FIG. 9 is a schematic diagram of an example radio frequency front end (RFFE) with a phase imbalance adjusting circuit using auxiliary mixers, in accordance with certain aspects of the present disclosure.

FIG. 10 is a schematic diagram of an example RFFE with a phase imbalance adjusting circuit using partial combining of mixer output quadrature signals, in accordance with certain aspects of the present disclosure.

FIG. 11 is a block diagram with signal equations of an example phase imbalance adjusting circuit using partial combining of mixer output quadrature signals, in accordance with certain aspects of the present disclosure.

FIGS. 12A and 12B are schematic diagrams of example implementations of a phase imbalance adjusting circuit, where the local oscillator (LO) signals control the partial combining, in accordance with certain aspects of the present disclosure.

FIG. 13 illustrates an example phase correction that may be performed with the implementation in FIG. 10, in accordance with certain aspects of the present disclosure.

FIG. 14 illustrates an example double balanced mixer in accordance with certain aspects of the present disclosure.

FIGS. 15A-15F illustrate an example mixer implementation with various example polarity and/or gain control circuits, in accordance with certain aspects of the present disclosure.

FIGS. 16 and 17 are flow diagrams of example operations for quadrature combining and adjusting in an effort to correct a phase imbalance, in accordance with certain aspects of the present disclosure.

DETAILED DESCRIPTION

Various aspects of the present disclosure are described below. It should be apparent that the teachings herein may be embodied in a wide variety of forms and that any specific structure, function, or both being disclosed herein is merely representative. Based on the teachings herein, one skilled in the art should appreciate that an aspect disclosed herein may be implemented independently of any other aspects and that two or more of these aspects may be combined in various ways. For example, an apparatus may be implemented or a method may be practiced using any number of the aspects set forth herein. In addition, such an apparatus may be implemented or such a method may be practiced using other structure, functionality, or structure and functionality in addition to or other than one or more of the aspects set forth herein. Furthermore, an aspect may comprise at least one element of a claim.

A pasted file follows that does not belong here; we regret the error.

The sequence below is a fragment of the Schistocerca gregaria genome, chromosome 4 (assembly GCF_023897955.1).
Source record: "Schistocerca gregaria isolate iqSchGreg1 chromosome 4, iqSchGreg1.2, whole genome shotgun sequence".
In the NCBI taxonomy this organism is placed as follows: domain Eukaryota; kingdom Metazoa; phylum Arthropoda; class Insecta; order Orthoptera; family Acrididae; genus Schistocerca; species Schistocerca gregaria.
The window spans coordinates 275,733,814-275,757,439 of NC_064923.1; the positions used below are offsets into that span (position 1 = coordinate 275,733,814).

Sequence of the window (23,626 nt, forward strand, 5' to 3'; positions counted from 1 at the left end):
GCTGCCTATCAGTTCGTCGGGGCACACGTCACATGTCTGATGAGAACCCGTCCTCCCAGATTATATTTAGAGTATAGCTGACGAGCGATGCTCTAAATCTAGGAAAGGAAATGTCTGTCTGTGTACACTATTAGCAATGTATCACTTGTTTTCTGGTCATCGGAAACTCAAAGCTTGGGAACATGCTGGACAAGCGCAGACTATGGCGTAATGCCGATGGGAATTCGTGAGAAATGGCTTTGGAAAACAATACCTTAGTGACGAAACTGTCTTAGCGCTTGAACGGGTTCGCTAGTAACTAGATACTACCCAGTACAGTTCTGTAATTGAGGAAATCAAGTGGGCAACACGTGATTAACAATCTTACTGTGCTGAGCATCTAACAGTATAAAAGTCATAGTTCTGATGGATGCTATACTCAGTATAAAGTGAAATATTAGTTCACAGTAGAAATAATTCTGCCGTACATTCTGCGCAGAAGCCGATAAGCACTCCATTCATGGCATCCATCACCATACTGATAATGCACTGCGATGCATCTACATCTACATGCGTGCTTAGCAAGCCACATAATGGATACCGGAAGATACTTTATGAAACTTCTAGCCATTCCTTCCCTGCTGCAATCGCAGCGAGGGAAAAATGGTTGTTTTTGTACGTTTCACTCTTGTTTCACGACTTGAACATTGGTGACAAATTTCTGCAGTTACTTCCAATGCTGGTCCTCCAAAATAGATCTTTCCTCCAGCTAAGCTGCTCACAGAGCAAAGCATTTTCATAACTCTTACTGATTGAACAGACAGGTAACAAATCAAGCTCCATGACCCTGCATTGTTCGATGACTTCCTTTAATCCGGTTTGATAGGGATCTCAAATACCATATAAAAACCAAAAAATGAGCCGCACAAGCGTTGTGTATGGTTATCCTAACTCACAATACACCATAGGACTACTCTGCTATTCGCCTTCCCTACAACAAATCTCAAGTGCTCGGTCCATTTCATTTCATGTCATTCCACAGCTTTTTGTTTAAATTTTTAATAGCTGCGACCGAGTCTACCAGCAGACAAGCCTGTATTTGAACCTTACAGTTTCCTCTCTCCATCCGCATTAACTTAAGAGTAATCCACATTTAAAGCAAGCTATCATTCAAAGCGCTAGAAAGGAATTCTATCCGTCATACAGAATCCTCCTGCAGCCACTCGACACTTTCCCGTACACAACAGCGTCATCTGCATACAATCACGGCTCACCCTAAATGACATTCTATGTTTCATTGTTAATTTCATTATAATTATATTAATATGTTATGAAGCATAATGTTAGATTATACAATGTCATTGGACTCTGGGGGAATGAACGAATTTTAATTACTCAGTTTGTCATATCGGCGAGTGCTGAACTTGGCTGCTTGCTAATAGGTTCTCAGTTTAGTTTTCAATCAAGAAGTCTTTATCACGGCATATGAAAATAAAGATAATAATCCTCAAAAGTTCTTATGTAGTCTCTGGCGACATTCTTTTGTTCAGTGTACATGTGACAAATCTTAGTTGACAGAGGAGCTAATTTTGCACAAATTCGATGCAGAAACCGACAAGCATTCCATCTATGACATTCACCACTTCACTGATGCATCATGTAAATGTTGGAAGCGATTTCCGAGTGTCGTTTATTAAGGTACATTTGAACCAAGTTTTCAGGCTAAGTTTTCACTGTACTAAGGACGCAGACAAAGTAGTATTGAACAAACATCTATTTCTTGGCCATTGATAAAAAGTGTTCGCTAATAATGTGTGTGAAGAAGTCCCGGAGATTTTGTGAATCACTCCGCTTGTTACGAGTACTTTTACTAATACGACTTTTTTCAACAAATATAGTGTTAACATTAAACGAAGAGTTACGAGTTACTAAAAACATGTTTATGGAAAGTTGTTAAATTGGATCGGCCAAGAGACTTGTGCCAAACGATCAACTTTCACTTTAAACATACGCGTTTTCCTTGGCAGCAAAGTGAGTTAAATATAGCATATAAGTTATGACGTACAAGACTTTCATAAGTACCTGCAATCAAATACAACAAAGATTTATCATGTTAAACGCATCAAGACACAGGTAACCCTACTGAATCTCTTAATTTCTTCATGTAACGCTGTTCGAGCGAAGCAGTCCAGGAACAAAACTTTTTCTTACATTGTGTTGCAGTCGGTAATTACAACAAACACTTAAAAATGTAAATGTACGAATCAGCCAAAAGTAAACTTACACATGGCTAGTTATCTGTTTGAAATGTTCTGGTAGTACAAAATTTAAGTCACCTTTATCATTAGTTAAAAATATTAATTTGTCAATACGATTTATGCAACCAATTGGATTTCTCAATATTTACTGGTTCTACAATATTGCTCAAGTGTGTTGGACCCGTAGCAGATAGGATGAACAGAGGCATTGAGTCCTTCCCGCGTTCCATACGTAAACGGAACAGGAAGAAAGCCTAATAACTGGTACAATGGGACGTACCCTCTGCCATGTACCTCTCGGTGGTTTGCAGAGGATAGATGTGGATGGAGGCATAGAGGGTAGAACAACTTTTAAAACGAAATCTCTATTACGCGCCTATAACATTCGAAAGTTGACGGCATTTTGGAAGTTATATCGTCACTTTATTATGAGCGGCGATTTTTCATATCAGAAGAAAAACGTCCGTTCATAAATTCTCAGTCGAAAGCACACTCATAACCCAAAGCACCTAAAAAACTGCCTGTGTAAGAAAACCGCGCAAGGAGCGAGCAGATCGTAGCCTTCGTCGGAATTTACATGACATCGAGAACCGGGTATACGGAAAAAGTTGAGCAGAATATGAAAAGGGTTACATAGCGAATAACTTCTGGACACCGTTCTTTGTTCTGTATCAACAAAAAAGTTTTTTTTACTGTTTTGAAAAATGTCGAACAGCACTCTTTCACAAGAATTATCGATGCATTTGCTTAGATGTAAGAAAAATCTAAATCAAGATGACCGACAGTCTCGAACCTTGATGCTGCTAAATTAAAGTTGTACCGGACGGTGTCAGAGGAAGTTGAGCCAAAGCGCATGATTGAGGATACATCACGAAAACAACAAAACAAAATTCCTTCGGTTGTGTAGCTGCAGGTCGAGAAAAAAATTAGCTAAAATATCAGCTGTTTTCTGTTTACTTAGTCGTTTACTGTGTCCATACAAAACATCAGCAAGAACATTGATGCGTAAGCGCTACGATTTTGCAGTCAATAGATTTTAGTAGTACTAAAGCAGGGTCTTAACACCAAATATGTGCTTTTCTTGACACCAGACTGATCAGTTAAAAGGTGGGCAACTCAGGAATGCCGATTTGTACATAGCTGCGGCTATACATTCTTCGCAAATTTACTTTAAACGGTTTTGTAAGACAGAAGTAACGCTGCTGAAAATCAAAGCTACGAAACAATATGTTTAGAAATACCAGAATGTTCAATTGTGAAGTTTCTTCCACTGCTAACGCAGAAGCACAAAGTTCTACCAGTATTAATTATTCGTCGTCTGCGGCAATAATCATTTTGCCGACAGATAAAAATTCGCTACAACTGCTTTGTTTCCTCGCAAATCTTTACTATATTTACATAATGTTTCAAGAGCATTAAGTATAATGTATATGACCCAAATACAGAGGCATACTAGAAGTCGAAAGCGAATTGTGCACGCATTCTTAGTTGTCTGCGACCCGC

The word “exemplary” is used herein to mean “serving as an example, instance, or illustration.” Any aspect described herein as “exemplary” is not necessarily to be construed as preferred or advantageous over other aspects.

The techniques described herein may be used in combination with various wireless technologies such as Code Division Multiple Access (CDMA), Orthogonal Frequency Division Multiplexing (OFDM), Time Division Multiple Access (TDMA), Spatial Division Multiple Access (SDMA), Single Carrier Frequency Division Multiple Access (SC-FDMA), Time Division Synchronous Code Division Multiple Access (TD-SCDMA), and the like. Multiple user terminals can concurrently transmit/receive data via different (1) orthogonal code channels for CDMA, (2) time slots for TDMA, or (3) sub-bands for OFDM. A CDMA system may implement IS-2000, IS-95, IS-856, Wideband-CDMA (W-CDMA), or some other standards. An OFDM system may implement Institute of Electrical and Electronics Engineers (IEEE) 802.11 (Wireless Local Area Network (WLAN)), IEEE 802.16 (Worldwide Interoperability for Microwave Access (WiMAX)), Long Term Evolution (LTE) (e.g., in TDD and/or FDD modes), or some other standards. A TDMA system may implement Global System for Mobile Communications (GSM) or some other standards. These various standards are known in the art. The techniques described herein may also be implemented in any of various other suitable wireless systems using radio frequency (RF) technology, including Global Navigation Satellite System (GNSS), Bluetooth, IEEE 802.15 (Wireless Personal Area Network (WPAN)), Near Field Communication (NFC), Small Cell, Frequency Modulation (FM), and the like.

An Example Wireless System